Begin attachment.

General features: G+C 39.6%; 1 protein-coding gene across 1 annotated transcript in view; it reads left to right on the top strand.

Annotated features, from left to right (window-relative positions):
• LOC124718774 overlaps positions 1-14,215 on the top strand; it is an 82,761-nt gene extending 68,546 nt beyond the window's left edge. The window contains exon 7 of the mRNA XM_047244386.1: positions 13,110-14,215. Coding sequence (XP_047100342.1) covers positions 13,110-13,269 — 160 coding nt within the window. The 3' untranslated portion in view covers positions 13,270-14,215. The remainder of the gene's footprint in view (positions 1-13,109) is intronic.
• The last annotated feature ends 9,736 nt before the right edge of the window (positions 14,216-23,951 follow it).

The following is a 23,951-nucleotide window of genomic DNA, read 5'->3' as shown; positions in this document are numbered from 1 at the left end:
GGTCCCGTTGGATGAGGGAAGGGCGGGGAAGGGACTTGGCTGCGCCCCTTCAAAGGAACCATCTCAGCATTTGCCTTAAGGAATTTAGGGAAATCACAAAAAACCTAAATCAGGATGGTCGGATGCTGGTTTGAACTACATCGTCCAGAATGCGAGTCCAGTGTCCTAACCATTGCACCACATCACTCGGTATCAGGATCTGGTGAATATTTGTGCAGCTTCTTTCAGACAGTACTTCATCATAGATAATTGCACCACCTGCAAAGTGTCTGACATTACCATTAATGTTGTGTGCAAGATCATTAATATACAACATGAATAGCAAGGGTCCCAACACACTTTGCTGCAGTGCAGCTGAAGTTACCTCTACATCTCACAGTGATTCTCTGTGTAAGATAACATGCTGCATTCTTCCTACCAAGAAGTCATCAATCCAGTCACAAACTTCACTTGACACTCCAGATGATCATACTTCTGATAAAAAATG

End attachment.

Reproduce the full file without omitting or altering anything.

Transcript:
General features: G+C 39.6%; 1 protein-coding gene across 1 annotated transcript in view; it reads left to right on the top strand.

Annotated features, from left to right (window-relative positions):
• LOC124718774 overlaps positions 1-14,215 on the top strand; it is an 82,761-nt gene extending 68,546 nt beyond the window's left edge. The window contains exon 7 of the mRNA XM_047244386.1: positions 13,110-14,215. Coding sequence (XP_047100342.1) covers positions 13,110-13,269 — 160 coding nt within the window. The 3' untranslated portion in view covers positions 13,270-14,215. The remainder of the gene's footprint in view (positions 1-13,109) is intronic.
• The last annotated feature ends 9,736 nt before the right edge of the window (positions 14,216-23,951 follow it).

The following is a 23,951-nucleotide window of genomic DNA, read 5'->3' as shown; positions in this document are numbered from 1 at the left end:
GGTCCCGTTGGATGAGGGAAGGGCGGGGAAGGGACTTGGCTGCGCCCCTTCAAAGGAACCATCTCAGCATTTGCCTTAAGGAATTTAGGGAAATCACAAAAAACCTAAATCAGGATGGTCGGATGCTGGTTTGAACTACATCGTCCAGAATGCGAGTCCAGTGTCCTAACCATTGCACCACATCACTCGGTATCAGGATCTGGTGAATATTTGTGCAGCTTCTTTCAGACAGTACTTCATCATAGATAATTGCACCACCTGCAAAGTGTCTGACATTACCATTAATGTTGTGTGCAAGATCATTAATATACAACATGAATAGCAAGGGTCCCAACACACTTTGCTGCAGTGCAGCTGAAGTTACCTCTACATCTCACAGTGATTCTCTGTGTAAGATAACATGCTGCATTCTTCCTACCAAGAAGTCATCAATCCAGTCACAAACTTCACTTGACACTCCAGATGATCATACTTCTGATAAAAAATG